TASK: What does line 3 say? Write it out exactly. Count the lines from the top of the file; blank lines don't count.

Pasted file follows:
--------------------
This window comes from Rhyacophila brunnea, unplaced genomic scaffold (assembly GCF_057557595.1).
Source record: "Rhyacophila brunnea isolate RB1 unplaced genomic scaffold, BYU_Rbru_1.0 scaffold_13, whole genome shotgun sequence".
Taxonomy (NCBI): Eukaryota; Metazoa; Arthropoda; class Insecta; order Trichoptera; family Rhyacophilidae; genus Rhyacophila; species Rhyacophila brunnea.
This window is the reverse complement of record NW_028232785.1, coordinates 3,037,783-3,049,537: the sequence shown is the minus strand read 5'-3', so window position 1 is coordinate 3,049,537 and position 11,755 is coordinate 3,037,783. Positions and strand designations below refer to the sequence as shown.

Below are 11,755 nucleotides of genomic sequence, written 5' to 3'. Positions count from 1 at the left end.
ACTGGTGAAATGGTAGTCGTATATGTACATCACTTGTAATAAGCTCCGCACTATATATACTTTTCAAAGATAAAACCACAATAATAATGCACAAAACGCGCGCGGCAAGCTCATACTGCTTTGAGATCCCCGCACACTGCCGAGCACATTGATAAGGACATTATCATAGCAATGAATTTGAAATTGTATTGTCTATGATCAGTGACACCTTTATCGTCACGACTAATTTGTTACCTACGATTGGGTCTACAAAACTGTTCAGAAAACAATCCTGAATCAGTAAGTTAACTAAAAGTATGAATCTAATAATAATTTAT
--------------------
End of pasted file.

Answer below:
Taxonomy (NCBI): Eukaryota; Metazoa; Arthropoda; class Insecta; order Trichoptera; family Rhyacophilidae; genus Rhyacophila; species Rhyacophila brunnea.